DIRECTOR George Cukor
Marilyn Monroe, Yves Montand, Tony Randall, Frankie Vaughan, Wilfrid Hyde-White, David Burns, Michael David, Mara Lynn, Gene Kelly, Bing Crosby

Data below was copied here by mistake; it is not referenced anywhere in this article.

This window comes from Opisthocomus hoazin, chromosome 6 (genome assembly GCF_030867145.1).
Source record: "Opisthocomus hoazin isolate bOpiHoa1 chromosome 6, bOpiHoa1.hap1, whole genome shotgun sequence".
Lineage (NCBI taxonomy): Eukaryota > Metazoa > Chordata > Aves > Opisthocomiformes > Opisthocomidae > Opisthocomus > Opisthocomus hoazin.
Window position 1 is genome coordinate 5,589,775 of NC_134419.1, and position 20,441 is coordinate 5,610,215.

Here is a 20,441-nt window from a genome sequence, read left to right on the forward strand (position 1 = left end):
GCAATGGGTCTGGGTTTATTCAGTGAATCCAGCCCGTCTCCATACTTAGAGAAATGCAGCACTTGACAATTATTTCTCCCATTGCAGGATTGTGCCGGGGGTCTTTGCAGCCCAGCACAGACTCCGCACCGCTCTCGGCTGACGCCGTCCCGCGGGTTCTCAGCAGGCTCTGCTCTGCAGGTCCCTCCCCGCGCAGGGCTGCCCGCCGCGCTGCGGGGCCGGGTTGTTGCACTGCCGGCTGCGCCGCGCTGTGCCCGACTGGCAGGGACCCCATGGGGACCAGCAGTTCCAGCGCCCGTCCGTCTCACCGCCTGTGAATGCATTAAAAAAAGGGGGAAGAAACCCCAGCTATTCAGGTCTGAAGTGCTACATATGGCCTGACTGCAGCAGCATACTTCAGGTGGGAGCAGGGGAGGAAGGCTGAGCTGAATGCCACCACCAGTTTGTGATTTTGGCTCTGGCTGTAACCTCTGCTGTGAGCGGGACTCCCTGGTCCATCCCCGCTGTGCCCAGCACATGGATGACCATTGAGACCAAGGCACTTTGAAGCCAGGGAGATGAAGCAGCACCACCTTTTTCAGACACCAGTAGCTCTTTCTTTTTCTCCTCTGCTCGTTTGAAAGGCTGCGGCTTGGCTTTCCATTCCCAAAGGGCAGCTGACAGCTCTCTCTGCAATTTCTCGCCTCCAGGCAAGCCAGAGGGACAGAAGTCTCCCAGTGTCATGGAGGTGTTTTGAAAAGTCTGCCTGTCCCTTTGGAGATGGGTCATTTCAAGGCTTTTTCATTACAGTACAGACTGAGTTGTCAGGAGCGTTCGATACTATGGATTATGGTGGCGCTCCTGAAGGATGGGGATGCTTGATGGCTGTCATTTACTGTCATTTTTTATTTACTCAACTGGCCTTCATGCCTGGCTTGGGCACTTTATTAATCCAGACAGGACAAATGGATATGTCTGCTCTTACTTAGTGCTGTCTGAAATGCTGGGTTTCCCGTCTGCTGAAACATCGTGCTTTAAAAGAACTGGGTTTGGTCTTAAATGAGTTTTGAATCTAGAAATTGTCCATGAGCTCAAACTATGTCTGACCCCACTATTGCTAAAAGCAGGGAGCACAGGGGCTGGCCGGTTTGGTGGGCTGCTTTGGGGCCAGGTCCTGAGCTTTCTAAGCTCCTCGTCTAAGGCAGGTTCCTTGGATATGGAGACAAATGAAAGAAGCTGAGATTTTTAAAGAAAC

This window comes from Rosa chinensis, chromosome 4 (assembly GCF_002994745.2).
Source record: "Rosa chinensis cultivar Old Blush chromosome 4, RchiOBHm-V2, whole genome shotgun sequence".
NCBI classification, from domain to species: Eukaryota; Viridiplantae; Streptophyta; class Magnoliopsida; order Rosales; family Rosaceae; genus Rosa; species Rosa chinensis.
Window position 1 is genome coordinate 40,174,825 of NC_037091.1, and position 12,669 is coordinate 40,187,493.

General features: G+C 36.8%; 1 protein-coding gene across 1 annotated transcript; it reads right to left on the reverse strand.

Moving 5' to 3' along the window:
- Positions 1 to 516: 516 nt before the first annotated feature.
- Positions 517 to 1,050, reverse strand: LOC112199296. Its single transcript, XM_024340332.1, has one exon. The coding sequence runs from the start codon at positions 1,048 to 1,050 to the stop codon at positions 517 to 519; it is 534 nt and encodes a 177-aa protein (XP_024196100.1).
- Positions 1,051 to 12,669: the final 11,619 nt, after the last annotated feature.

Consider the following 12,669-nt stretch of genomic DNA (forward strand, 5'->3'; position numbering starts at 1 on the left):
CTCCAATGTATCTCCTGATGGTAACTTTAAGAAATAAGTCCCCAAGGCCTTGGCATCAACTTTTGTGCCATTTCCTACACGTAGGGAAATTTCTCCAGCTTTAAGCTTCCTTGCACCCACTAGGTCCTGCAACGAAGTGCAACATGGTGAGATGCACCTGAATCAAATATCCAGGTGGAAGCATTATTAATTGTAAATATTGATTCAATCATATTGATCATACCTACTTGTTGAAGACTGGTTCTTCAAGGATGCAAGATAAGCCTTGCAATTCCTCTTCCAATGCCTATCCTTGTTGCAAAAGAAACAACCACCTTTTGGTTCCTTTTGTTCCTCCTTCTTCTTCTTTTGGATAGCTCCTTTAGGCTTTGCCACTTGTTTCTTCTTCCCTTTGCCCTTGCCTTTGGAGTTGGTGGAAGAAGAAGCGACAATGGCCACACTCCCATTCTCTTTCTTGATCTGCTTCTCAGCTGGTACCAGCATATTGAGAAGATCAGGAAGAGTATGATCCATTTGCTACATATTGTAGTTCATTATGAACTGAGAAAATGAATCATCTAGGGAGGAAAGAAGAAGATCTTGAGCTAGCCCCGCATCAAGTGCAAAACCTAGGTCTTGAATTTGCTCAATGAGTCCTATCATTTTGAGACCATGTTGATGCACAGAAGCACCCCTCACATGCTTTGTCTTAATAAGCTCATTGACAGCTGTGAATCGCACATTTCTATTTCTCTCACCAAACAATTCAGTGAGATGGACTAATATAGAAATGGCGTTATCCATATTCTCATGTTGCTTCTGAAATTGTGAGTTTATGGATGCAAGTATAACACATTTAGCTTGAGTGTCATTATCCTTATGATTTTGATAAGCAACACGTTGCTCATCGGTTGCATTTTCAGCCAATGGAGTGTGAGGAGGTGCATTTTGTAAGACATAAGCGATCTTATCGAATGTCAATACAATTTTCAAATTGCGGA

This is by no means a great film, but I was pleasantly surprised in the end. Montand and Monroe both do good jobs. Tony Randall is always enjoyable, and Milton Berle has a great time teaching Montand how to be funny, the best comic moment of the film. Having just seen Montand in The Wages of Fear, one of the most intense movies ever made, it was interesting to see him goofing off and having a good time. This role takes him back to some of the songs he sang early in his career, not long after Edith Piaf discovered him. I only wish he had been able to sing more in the movie. I'm not a big fan of Monroe - her dumb-blonde routine generally irritates me - but she seems more vulnerable in this film, more pleasant to watch. She particularly impressed me in the musical numbers. Unfortunately, the costume designer did a lousy job - everything seems too big on her, or just tacky. Compare these costumes to those of Bardot in Une Parisenne, made around the same time period. There are ways and then there are ways to show off a body like that of Bardot or Monroe. All in all, this is a light piece of fluff, with some humorous moments, some sappy moments, some good musical numbers, some bad writing, some good cameos by Berle, Bing, and Gene Kelly, a silly storyline, Yves Montand, Monroe, and a good dose of fun.